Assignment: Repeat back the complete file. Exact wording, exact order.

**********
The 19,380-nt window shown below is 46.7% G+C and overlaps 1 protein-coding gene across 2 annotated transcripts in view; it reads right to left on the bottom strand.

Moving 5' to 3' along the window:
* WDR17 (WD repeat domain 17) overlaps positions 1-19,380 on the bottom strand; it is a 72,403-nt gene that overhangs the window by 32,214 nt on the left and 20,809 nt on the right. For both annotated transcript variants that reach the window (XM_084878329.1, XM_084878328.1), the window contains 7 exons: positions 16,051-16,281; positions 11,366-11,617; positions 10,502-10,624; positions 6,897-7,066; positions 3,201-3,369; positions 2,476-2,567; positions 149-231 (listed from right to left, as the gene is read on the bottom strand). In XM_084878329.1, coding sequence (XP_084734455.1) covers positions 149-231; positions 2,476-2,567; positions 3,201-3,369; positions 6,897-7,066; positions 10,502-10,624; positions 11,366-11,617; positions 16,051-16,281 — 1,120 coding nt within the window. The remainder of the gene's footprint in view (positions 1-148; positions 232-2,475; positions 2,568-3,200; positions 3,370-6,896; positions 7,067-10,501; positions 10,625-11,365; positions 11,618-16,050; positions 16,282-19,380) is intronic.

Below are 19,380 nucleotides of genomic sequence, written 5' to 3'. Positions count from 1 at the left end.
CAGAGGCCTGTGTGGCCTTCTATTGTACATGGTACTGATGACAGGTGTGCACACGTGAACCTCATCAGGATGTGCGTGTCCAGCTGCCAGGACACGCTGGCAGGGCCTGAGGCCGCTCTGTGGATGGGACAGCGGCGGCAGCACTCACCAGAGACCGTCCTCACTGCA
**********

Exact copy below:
The 19,380-nt window shown below is 46.7% G+C and overlaps 1 protein-coding gene across 2 annotated transcripts in view; it reads right to left on the bottom strand.

Moving 5' to 3' along the window:
* WDR17 (WD repeat domain 17) overlaps positions 1-19,380 on the bottom strand; it is a 72,403-nt gene that overhangs the window by 32,214 nt on the left and 20,809 nt on the right. For both annotated transcript variants that reach the window (XM_084878329.1, XM_084878328.1), the window contains 7 exons: positions 16,051-16,281; positions 11,366-11,617; positions 10,502-10,624; positions 6,897-7,066; positions 3,201-3,369; positions 2,476-2,567; positions 149-231 (listed from right to left, as the gene is read on the bottom strand). In XM_084878329.1, coding sequence (XP_084734455.1) covers positions 149-231; positions 2,476-2,567; positions 3,201-3,369; positions 6,897-7,066; positions 10,502-10,624; positions 11,366-11,617; positions 16,051-16,281 — 1,120 coding nt within the window. The remainder of the gene's footprint in view (positions 1-148; positions 232-2,475; positions 2,568-3,200; positions 3,370-6,896; positions 7,067-10,501; positions 10,625-11,365; positions 11,618-16,050; positions 16,282-19,380) is intronic.

Below are 19,380 nucleotides of genomic sequence, written 5' to 3'. Positions count from 1 at the left end.
CAGAGGCCTGTGTGGCCTTCTATTGTACATGGTACTGATGACAGGTGTGCACACGTGAACCTCATCAGGATGTGCGTGTCCAGCTGCCAGGACACGCTGGCAGGGCCTGAGGCCGCTCTGTGGATGGGACAGCGGCGGCAGCACTCACCAGAGACCGTCCTCACTGCA